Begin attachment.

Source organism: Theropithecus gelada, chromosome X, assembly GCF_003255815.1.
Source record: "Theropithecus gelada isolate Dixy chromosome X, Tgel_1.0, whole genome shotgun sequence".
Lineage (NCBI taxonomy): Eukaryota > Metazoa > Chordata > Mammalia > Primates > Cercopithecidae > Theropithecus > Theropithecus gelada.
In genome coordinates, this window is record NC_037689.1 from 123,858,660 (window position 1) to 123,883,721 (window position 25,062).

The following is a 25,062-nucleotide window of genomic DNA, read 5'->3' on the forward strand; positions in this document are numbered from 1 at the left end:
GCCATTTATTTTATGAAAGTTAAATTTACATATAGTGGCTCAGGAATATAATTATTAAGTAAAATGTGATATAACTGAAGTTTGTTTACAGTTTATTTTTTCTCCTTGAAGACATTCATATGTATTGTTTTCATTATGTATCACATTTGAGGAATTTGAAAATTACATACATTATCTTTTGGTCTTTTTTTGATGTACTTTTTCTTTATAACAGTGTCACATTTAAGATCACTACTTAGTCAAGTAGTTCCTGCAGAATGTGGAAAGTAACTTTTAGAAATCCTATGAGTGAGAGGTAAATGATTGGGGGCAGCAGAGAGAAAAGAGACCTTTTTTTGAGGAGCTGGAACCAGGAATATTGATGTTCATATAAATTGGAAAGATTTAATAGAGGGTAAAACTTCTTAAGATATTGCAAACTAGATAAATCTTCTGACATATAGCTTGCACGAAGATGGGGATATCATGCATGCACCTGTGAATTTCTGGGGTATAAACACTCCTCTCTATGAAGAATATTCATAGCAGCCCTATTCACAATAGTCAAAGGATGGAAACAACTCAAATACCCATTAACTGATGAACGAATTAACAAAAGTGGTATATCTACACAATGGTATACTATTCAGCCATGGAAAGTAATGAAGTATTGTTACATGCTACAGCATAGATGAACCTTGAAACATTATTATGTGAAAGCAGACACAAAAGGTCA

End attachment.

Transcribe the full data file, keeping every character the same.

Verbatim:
Source organism: Theropithecus gelada, chromosome X, assembly GCF_003255815.1.
Source record: "Theropithecus gelada isolate Dixy chromosome X, Tgel_1.0, whole genome shotgun sequence".
Lineage (NCBI taxonomy): Eukaryota > Metazoa > Chordata > Mammalia > Primates > Cercopithecidae > Theropithecus > Theropithecus gelada.
In genome coordinates, this window is record NC_037689.1 from 123,858,660 (window position 1) to 123,883,721 (window position 25,062).

The following is a 25,062-nucleotide window of genomic DNA, read 5'->3' on the forward strand; positions in this document are numbered from 1 at the left end:
GCCATTTATTTTATGAAAGTTAAATTTACATATAGTGGCTCAGGAATATAATTATTAAGTAAAATGTGATATAACTGAAGTTTGTTTACAGTTTATTTTTTCTCCTTGAAGACATTCATATGTATTGTTTTCATTATGTATCACATTTGAGGAATTTGAAAATTACATACATTATCTTTTGGTCTTTTTTTGATGTACTTTTTCTTTATAACAGTGTCACATTTAAGATCACTACTTAGTCAAGTAGTTCCTGCAGAATGTGGAAAGTAACTTTTAGAAATCCTATGAGTGAGAGGTAAATGATTGGGGGCAGCAGAGAGAAAAGAGACCTTTTTTTGAGGAGCTGGAACCAGGAATATTGATGTTCATATAAATTGGAAAGATTTAATAGAGGGTAAAACTTCTTAAGATATTGCAAACTAGATAAATCTTCTGACATATAGCTTGCACGAAGATGGGGATATCATGCATGCACCTGTGAATTTCTGGGGTATAAACACTCCTCTCTATGAAGAATATTCATAGCAGCCCTATTCACAATAGTCAAAGGATGGAAACAACTCAAATACCCATTAACTGATGAACGAATTAACAAAAGTGGTATATCTACACAATGGTATACTATTCAGCCATGGAAAGTAATGAAGTATTGTTACATGCTACAGCATAGATGAACCTTGAAACATTATTATGTGAAAGCAGACACAAAAGGTCA